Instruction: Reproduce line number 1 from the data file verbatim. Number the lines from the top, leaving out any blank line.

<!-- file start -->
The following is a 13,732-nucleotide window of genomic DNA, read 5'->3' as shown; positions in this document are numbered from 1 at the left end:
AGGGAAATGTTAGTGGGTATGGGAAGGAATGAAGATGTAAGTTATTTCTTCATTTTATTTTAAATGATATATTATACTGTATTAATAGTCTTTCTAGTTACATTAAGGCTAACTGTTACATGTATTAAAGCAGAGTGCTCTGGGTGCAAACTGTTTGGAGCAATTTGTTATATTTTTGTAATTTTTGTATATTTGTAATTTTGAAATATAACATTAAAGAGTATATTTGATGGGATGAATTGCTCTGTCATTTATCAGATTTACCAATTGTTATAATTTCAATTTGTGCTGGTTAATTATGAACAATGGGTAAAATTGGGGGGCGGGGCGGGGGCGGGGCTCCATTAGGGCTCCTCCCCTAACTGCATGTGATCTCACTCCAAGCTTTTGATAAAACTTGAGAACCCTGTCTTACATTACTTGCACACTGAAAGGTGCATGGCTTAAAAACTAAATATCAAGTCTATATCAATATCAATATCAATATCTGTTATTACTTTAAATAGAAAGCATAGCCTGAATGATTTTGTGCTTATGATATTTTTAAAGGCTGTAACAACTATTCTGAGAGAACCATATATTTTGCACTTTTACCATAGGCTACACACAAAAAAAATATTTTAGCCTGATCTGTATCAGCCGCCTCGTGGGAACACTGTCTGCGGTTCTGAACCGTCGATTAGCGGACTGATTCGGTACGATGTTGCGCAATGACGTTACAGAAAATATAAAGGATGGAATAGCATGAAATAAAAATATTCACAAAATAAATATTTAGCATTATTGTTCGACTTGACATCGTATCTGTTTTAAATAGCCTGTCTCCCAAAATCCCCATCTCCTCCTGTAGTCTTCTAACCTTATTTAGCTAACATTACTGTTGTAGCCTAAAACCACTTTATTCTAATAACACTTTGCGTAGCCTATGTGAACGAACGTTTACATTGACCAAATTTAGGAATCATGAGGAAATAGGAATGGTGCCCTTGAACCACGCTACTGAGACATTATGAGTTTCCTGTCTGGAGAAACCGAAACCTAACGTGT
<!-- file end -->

The following is a 13,732-nucleotide window of genomic DNA, read 5'->3' as shown; positions in this document are numbered from 1 at the left end: